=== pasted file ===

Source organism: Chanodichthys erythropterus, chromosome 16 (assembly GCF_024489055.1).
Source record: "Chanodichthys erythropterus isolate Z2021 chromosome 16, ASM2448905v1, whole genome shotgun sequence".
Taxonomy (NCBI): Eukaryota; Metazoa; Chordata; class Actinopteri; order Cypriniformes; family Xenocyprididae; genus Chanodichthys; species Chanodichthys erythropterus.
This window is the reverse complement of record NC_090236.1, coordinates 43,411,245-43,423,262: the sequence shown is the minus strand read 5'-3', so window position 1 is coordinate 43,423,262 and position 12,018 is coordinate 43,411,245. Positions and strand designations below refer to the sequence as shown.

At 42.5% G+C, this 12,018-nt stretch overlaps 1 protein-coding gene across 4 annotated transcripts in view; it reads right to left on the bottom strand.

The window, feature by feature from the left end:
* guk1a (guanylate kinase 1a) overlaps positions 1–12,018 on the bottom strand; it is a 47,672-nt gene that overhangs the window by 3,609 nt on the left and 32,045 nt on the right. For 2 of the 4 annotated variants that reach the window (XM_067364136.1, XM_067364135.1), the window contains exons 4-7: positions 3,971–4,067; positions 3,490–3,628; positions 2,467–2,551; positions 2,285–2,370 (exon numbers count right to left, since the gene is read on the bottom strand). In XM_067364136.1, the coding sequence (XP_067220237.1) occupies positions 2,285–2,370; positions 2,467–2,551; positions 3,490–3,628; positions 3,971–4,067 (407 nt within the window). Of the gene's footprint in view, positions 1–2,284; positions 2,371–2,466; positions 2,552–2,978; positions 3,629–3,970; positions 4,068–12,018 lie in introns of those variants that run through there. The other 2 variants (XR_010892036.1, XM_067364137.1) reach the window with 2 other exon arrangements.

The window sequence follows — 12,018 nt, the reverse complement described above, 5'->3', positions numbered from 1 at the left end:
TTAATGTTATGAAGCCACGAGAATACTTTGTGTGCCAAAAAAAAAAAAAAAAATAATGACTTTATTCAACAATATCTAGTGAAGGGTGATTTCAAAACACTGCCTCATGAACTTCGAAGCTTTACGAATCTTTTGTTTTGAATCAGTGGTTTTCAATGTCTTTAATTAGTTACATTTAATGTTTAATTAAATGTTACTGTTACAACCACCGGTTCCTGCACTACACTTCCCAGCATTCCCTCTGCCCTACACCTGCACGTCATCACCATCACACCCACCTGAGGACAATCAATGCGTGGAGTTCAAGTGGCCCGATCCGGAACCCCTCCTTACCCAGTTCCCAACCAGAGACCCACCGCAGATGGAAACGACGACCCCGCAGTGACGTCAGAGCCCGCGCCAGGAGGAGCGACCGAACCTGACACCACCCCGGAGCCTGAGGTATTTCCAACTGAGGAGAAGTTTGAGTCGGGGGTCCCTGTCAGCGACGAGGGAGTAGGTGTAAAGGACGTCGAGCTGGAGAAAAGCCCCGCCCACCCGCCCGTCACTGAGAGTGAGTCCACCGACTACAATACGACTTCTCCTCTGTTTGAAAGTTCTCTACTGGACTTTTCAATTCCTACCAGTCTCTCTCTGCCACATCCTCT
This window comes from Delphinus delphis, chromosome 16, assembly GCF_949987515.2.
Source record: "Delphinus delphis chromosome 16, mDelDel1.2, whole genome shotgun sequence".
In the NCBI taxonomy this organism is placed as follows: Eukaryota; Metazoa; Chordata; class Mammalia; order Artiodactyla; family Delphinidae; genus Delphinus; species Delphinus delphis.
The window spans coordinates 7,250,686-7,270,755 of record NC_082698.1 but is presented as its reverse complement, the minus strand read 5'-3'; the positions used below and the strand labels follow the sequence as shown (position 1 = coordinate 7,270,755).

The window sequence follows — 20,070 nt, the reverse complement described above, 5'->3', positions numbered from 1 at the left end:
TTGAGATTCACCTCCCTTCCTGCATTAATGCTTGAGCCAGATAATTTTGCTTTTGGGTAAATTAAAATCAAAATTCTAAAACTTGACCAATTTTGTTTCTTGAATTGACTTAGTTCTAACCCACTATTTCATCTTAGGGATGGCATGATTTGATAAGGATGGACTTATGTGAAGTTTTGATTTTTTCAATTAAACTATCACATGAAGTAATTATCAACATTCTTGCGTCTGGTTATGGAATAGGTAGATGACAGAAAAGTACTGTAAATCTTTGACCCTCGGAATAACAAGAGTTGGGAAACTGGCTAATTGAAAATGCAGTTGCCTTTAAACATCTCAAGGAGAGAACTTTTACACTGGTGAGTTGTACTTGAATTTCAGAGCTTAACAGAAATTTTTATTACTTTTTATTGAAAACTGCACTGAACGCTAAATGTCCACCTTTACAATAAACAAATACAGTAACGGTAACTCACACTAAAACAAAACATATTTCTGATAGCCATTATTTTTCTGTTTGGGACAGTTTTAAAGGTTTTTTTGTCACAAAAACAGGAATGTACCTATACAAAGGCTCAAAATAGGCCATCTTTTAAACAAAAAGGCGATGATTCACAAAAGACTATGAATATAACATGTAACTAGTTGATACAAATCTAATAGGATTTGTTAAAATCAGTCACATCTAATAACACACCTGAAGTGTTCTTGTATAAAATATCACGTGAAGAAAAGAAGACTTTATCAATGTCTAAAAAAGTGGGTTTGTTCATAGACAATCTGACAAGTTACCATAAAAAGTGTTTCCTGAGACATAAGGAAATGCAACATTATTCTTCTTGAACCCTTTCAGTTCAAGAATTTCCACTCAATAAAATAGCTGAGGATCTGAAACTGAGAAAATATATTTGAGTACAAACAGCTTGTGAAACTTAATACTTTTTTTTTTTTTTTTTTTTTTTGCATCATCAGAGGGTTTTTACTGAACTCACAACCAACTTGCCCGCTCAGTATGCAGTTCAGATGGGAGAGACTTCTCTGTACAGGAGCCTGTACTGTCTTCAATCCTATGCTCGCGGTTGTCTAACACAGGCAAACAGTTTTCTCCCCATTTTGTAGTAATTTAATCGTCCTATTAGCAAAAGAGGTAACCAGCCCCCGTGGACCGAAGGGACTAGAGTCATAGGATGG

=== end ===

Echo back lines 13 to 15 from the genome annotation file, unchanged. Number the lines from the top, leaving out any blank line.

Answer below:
The window spans coordinates 7,250,686-7,270,755 of record NC_082698.1 but is presented as its reverse complement, the minus strand read 5'-3'; the positions used below and the strand labels follow the sequence as shown (position 1 = coordinate 7,270,755).

The window sequence follows — 20,070 nt, the reverse complement described above, 5'->3', positions numbered from 1 at the left end:
TTGAGATTCACCTCCCTTCCTGCATTAATGCTTGAGCCAGATAATTTTGCTTTTGGGTAAATTAAAATCAAAATTCTAAAACTTGACCAATTTTGTTTCTTGAATTGACTTAGTTCTAACCCACTATTTCATCTTAGGGATGGCATGATTTGATAAGGATGGACTTATGTGAAGTTTTGATTTTTTCAATTAAACTATCACATGAAGTAATTATCAACATTCTTGCGTCTGGTTATGGAATAGGTAGATGACAGAAAAGTACTGTAAATCTTTGACCCTCGGAATAACAAGAGTTGGGAAACTGGCTAATTGAAAATGCAGTTGCCTTTAAACATCTCAAGGAGAGAACTTTTACACTGGTGAGTTGTACTTGAATTTCAGAGCTTAACAGAAATTTTTATTACTTTTTATTGAAAACTGCACTGAACGCTAAATGTCCACCTTTACAATAAACAAATACAGTAACGGTAACTCACACTAAAACAAAACATATTTCTGATAGCCATTATTTTTCTGTTTGGGACAGTTTTAAAGGTTTTTTTGTCACAAAAACAGGAATGTACCTATACAAAGGCTCAAAATAGGCCATCTTTTAAACAAAAAGGCGATGATTCACAAAAGACTATGAATATAACATGTAACTAGTTGATACAAATCTAATAGGATTTGTTAAAATCAGTCACATCTAATAACACACCTGAAGTGTTCTTGTATAAAATATCACGTGAAGAAAAGAAGACTTTATCAATGTCTAAAAAAGTGGGTTTGTTCATAGACAATCTGACAAGTTACCATAAAAAGTGTTTCCTGAGACATAAGGAAATGCAACATTATTCTTCTTGAACCCTTTCAGTTCAAGAATTTCCACTCAATAAAATAGCTGAGGATCTGAAACTGAGAAAATATATTTGAGTACAAACAGCTTGTGAAACTTAATACTTTTTTTTTTTTTTTTTTTTTTTGCATCATCAGAGGGTTTTTACTGAACTCACAACCAACTTGCCCGCTCAGTATGCAGTTCAGATGGGAGAGACTTCTCTGTACAGGAGCCTGTACTGTCTTCAATCCTATGCTCGCGGTTGTCTAACACAGGCAAACAGTTTTCTCCCCATTTTGTAGTAATTTAATCGTCCTATTAGCAAAAGAGGTAACCAGCCCCCGTGGACCGAAGGGACTAGAGTCATAGGATGG